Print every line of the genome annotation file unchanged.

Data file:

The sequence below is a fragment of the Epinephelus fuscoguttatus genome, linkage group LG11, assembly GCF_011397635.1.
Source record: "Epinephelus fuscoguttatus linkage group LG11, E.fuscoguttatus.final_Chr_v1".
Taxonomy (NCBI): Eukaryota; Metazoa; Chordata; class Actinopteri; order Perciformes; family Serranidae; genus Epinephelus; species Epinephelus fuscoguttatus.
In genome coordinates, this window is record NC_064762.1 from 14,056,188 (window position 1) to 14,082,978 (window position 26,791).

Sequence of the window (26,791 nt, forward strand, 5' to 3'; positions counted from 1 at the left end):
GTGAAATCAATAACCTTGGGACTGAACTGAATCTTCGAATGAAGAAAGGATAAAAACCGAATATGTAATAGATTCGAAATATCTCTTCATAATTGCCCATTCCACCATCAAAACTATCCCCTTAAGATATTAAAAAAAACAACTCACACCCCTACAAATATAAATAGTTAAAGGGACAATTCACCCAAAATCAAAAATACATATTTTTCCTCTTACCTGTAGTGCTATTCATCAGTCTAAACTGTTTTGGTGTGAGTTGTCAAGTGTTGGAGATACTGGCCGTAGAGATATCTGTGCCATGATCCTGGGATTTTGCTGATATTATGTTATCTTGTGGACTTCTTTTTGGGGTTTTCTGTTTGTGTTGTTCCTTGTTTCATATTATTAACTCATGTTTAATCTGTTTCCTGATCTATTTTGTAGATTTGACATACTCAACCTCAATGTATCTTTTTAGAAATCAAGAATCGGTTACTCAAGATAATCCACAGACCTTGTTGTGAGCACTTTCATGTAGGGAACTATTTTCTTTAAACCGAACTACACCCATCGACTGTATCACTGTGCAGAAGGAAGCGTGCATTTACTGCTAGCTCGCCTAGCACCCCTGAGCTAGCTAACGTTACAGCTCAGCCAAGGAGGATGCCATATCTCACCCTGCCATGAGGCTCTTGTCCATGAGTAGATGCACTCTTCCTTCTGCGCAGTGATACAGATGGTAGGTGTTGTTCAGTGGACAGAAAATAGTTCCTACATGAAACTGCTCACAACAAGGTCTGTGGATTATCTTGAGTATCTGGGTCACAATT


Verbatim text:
The sequence below is a fragment of the Epinephelus fuscoguttatus genome, linkage group LG11, assembly GCF_011397635.1.
Source record: "Epinephelus fuscoguttatus linkage group LG11, E.fuscoguttatus.final_Chr_v1".
Taxonomy (NCBI): Eukaryota; Metazoa; Chordata; class Actinopteri; order Perciformes; family Serranidae; genus Epinephelus; species Epinephelus fuscoguttatus.
In genome coordinates, this window is record NC_064762.1 from 14,056,188 (window position 1) to 14,082,978 (window position 26,791).

Sequence of the window (26,791 nt, forward strand, 5' to 3'; positions counted from 1 at the left end):
GTGAAATCAATAACCTTGGGACTGAACTGAATCTTCGAATGAAGAAAGGATAAAAACCGAATATGTAATAGATTCGAAATATCTCTTCATAATTGCCCATTCCACCATCAAAACTATCCCCTTAAGATATTAAAAAAAACAACTCACACCCCTACAAATATAAATAGTTAAAGGGACAATTCACCCAAAATCAAAAATACATATTTTTCCTCTTACCTGTAGTGCTATTCATCAGTCTAAACTGTTTTGGTGTGAGTTGTCAAGTGTTGGAGATACTGGCCGTAGAGATATCTGTGCCATGATCCTGGGATTTTGCTGATATTATGTTATCTTGTGGACTTCTTTTTGGGGTTTTCTGTTTGTGTTGTTCCTTGTTTCATATTATTAACTCATGTTTAATCTGTTTCCTGATCTATTTTGTAGATTTGACATACTCAACCTCAATGTATCTTTTTAGAAATCAAGAATCGGTTACTCAAGATAATCCACAGACCTTGTTGTGAGCACTTTCATGTAGGGAACTATTTTCTTTAAACCGAACTACACCCATCGACTGTATCACTGTGCAGAAGGAAGCGTGCATTTACTGCTAGCTCGCCTAGCACCCCTGAGCTAGCTAACGTTACAGCTCAGCCAAGGAGGATGCCATATCTCACCCTGCCATGAGGCTCTTGTCCATGAGTAGATGCACTCTTCCTTCTGCGCAGTGATACAGATGGTAGGTGTTGTTCAGTGGACAGAAAATAGTTCCTACATGAAACTGCTCACAACAAGGTCTGTGGATTATCTTGAGTATCTGGGTCACAATT